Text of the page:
To give a caveat, I am not yet a member of the great mass of Pinterest Converts. Sure, I’ve had an account for a while, but I haven’t been using it that heavily (my wife, Runwiki, on the other hand, uses hers quite a lot). As such, I don’t face the dread of investing in another system for which I already subscribe. In other words, I’ve got no skin in the game on this one and so am reviewing LoveIt purely on its own merits.
What is it?
LoveIt is a digital pinning app extremely similar to Pinterest. You use it to “pin” images (and the articles they’re connected to) to your own “board” that you can share with others. In almost every functional respect LoveIt and Pinterest are identical — they even look the same!
How Does It Work?
You can sign up through Facebook (definitely the easiest method). Once you’ve got an account, you can add a “LoveIt” button to your browser’s task bar (by far the easiest pinning method), and you’re off to the races. You can subscribe to various topics/services, and create new topical boards to keep everything organized.
It has an incredibly simple interface, and it is those types of details that set it apart from Pinterest.
How is it Different?
As always when a new competitor shows up, the biggest question is: “What new thing are they bringing to the table?” In the case of LoveIt, it doesn’t appear like it’s bringing much new to the “Pinning” game at all — until you start using it.
Pinterest is a cool thing and it is obviously extremely popular. But it has it’s faults. LoveIt goes a long way to correcting many of them, making it much easier to find (and follow) information on the pictures that are pinned. These corrections go a long way, I think, to making it a superior “pinning” platform for both users and marketers. What faults are these and how are they corrected? I’ll explain:
Streamlined Pinning Process
When you are on a website and want to pin an image, for both services the best thing to do is hit that service’s browser button. When you do that in Pinterest, every image on that web page pops up — including those for ads. I’ve seen anywhere from one to over a dozen images pop up. And, further confusing things, often the main image of the page/post is not the first to show. With LoveIt these extra images are filtered out and all you see are the images from the actual page/post. This streamlines the pinning process and ensures the right image is tied to the proper page link.
More Information Up Front
The best way to describe this is to say that LoveIt makes better use of screen real estate than Pinterest, thus reducing friction and increasing the likelihood of being followed.
When you click on an image in a Pinterest Board, what you see is the image itself, and, above that, who pinned it and a small text link to the site it came from. To the right of the main image are sharing links (Like, tweet, embed, email). But, to learn more about the sharer, others who have shared it, etc, you need to scroll down the page. Not so with LoveIt! Instead of using a single column in the center of the screen, LoveIt uses two columns to make the relevant information available without scrolling.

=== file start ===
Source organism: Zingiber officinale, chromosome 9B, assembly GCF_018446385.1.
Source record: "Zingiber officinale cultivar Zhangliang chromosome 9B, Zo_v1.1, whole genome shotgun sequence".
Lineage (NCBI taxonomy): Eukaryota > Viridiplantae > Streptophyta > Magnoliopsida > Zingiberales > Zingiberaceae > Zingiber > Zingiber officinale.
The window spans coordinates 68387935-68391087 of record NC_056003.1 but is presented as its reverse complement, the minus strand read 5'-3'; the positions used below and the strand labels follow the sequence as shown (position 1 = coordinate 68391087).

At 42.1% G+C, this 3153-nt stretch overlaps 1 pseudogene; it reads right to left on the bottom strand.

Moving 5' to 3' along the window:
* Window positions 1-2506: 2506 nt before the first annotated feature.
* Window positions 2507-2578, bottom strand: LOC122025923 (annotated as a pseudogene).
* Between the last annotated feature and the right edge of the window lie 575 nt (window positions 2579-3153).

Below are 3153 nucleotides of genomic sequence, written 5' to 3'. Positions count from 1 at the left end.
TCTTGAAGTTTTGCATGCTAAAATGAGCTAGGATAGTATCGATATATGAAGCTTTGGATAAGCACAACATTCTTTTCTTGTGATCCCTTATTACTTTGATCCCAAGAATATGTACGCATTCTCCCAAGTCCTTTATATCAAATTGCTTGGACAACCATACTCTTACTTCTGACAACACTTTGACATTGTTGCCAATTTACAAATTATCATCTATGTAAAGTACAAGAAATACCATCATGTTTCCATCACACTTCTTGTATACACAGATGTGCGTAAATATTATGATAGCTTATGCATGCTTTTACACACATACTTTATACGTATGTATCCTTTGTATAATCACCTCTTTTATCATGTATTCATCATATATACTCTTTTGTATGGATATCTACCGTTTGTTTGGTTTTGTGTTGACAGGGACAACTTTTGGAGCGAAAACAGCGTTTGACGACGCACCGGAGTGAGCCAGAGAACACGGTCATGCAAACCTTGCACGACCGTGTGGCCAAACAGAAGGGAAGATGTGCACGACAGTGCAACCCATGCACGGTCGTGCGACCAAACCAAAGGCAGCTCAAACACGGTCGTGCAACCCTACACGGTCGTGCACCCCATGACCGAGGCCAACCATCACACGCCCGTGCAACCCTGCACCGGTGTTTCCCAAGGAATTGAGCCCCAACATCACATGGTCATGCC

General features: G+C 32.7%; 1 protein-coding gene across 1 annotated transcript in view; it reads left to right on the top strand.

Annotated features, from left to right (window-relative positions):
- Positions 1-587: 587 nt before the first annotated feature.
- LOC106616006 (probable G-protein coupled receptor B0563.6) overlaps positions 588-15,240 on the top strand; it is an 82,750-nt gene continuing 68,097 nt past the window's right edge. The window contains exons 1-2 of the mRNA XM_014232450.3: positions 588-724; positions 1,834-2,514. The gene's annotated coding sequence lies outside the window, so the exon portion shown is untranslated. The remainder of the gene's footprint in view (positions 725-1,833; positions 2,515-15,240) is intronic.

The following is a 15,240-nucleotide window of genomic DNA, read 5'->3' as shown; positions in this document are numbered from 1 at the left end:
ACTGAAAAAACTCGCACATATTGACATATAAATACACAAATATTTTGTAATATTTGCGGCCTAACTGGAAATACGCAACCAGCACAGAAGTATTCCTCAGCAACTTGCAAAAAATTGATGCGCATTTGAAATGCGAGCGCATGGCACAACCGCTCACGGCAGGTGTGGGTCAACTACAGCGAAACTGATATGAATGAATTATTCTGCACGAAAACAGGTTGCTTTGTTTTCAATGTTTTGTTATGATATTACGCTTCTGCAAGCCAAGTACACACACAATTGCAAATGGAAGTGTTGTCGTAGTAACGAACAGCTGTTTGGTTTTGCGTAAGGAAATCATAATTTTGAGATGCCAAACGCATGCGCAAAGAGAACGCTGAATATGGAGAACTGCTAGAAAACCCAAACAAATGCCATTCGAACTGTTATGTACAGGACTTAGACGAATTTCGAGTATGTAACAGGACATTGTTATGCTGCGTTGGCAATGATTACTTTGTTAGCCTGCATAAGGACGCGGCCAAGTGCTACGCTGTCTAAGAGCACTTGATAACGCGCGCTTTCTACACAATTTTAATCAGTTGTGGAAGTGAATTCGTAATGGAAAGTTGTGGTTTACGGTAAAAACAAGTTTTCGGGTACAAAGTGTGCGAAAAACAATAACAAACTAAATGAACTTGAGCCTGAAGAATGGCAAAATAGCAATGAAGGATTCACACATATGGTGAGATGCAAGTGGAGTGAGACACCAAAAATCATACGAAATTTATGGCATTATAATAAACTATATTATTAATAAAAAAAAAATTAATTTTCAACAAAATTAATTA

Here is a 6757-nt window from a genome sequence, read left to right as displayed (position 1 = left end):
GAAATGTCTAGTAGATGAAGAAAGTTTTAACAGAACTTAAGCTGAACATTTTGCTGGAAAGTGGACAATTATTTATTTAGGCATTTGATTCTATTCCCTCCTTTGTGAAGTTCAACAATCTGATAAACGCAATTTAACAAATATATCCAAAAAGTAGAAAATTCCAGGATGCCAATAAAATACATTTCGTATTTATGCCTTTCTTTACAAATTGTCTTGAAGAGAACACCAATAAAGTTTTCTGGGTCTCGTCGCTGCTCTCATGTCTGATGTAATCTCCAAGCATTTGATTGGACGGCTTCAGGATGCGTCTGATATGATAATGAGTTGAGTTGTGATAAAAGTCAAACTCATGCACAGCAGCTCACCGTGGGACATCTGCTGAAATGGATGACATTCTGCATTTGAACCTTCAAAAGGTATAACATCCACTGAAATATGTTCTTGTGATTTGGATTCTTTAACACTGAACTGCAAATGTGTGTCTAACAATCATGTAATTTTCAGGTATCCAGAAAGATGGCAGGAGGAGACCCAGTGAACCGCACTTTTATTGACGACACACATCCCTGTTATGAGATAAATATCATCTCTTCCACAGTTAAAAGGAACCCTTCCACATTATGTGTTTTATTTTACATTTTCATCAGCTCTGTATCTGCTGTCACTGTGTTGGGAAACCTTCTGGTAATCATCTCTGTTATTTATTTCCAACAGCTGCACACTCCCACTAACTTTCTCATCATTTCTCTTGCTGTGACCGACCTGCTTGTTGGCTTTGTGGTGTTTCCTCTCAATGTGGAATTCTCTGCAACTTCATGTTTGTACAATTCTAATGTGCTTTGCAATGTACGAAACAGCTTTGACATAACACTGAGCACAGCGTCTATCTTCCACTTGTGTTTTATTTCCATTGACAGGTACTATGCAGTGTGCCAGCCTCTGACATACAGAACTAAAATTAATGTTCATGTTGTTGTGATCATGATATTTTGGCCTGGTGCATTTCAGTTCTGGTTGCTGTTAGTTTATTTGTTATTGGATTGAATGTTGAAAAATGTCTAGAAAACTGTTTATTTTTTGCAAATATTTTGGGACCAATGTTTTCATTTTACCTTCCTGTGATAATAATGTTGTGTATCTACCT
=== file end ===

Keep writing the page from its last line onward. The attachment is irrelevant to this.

When you pin a pic using Pinterest, you have a drop down to select which topic you want to pic to be placed in. But what if you need to create a new board on the fly right then and there? You can do it in Pinterest, but you have to scroll down to the bottom of your topic list to reach the option — not very intuitive, most probably won’t find that without really looking. LoveIt has an “Add to New Collection” option right there directly under the Collection drop down menu. Simple, elegant, easy to find and use.
I find LoveIt to be extremely similar to Pinterest, but more streamlined, accessible, and easier to use. As a new user to digital pinning, I have to admit that I prefer LoveIt to Pinterest.
But, while I am new to digital pinning, digital pinning is not new. LoveIt is just getting started in a field that is utterly dominated by Pinterest — can it break out? The LoveIt site promises an innovative development roadmap, highlighting increased user collaboration and discovery options. That sounds like a pretty good start to me, and will keep me checking back on their service. Pinterest is not resting on its laurels either, and they are also trying to tweak their service to increase user comfort. Unfortunately, so far Pinterest is looking a lot more at aesthetics and less about function (though now you can pin Vimeo videos on Pinterest, so that might go crazy if they can get YouTube on board).
The million dollar question (literally), is can LoveIt’s new energy and refined development approach overcome Pinterest’s massive user base? I don’t know the answer to that. The hundred thousand dollar question is, what exactly are people looking for in a pinning service? Just the pins, or a smooth ability to share those pins?
As for me, I’m going to keep using LoveIt. I like it.